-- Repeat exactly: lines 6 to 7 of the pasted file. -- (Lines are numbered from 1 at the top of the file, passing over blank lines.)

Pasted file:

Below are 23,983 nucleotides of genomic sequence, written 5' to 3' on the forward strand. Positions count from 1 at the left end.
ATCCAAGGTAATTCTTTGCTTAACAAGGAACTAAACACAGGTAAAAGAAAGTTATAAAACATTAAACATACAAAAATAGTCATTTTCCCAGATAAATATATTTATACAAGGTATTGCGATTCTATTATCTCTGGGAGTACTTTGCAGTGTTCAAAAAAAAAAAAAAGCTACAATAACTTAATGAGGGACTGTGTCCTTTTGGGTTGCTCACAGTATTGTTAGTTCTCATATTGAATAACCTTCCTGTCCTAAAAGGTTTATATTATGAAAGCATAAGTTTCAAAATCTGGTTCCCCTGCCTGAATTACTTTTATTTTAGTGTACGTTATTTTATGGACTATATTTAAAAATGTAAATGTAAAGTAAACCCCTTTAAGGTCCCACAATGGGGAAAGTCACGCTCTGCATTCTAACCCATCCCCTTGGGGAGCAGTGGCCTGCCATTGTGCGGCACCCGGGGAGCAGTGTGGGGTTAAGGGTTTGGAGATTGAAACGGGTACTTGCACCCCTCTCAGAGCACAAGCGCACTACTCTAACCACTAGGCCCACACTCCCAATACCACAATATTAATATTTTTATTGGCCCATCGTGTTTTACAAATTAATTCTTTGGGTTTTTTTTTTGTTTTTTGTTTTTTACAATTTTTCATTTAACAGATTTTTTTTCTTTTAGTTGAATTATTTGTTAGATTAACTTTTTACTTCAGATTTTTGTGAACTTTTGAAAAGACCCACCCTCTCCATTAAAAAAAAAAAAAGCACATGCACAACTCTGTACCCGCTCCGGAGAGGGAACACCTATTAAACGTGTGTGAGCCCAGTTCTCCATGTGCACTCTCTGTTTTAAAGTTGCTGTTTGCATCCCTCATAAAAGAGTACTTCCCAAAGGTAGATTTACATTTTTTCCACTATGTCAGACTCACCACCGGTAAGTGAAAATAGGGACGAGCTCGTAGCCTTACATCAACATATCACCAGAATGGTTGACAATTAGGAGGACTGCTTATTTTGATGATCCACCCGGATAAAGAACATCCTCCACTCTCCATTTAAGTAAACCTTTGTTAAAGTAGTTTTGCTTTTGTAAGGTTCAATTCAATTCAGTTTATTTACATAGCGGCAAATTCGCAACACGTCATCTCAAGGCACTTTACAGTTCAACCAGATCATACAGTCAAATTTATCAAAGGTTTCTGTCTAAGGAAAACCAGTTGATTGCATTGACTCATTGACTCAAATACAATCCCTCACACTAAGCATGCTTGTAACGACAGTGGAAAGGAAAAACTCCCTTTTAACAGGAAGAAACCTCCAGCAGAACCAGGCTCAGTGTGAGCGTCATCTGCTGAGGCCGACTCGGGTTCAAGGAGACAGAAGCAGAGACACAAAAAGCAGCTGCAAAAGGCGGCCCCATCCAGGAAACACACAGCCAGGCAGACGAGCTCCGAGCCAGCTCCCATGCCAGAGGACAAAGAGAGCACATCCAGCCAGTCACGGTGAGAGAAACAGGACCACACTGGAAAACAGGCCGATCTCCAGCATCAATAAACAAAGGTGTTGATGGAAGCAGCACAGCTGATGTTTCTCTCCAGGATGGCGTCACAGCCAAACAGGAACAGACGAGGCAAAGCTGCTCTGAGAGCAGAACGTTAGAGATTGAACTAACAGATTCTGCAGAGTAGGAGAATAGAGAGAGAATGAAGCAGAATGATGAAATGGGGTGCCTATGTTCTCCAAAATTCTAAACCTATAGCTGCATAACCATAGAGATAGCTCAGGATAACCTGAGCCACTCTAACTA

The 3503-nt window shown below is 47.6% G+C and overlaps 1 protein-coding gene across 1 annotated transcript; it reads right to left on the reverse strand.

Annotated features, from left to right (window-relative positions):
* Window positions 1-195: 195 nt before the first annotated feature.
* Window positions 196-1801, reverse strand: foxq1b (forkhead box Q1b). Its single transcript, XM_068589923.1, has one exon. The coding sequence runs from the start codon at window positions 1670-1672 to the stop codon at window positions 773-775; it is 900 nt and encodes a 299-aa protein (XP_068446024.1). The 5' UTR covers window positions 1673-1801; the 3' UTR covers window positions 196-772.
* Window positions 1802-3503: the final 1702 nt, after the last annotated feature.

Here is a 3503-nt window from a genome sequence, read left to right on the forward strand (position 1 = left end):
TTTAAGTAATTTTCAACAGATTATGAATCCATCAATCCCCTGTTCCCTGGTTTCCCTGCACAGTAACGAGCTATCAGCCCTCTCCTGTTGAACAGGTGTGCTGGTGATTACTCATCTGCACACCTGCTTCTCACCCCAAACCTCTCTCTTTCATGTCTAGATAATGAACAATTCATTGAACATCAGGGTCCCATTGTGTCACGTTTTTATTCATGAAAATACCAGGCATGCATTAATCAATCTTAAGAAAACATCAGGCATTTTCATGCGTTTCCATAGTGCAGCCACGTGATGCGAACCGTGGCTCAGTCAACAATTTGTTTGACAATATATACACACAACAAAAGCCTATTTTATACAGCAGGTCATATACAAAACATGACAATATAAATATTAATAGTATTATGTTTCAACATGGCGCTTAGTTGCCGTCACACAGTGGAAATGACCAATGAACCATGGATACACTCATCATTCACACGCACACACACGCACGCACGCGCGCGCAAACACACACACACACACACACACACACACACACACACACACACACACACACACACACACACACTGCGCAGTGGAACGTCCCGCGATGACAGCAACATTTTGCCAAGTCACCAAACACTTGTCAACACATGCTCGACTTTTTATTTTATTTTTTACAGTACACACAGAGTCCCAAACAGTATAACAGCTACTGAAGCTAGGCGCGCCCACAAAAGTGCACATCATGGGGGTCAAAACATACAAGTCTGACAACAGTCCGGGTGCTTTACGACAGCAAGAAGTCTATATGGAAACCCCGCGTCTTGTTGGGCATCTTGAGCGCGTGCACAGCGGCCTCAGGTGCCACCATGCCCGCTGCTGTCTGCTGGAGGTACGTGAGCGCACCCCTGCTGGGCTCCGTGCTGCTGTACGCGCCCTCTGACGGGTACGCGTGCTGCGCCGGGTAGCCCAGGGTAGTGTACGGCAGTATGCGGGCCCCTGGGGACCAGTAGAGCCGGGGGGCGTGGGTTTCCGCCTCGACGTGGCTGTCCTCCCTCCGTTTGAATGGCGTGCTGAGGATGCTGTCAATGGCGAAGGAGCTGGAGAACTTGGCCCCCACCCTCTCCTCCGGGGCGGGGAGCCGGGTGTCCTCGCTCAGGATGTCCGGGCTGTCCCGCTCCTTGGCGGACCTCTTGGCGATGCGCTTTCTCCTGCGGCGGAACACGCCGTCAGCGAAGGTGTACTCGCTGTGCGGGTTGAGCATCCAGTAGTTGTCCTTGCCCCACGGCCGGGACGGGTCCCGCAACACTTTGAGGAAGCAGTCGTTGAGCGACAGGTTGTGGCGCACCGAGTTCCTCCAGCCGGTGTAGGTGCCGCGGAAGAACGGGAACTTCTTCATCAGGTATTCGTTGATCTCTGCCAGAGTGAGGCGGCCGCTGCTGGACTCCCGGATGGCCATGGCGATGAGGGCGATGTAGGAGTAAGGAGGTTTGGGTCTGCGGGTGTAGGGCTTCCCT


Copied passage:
* Window positions 196-1801, reverse strand: foxq1b (forkhead box Q1b). Its single transcript, XM_068589923.1, has one exon. The coding sequence runs from the start codon at window positions 1670-1672 to the stop codon at window positions 773-775; it is 900 nt and encodes a 299-aa protein (XP_068446024.1). The 5' UTR covers window positions 1673-1801; the 3' UTR covers window positions 196-772.
* Window positions 1802-3503: the final 1702 nt, after the last annotated feature.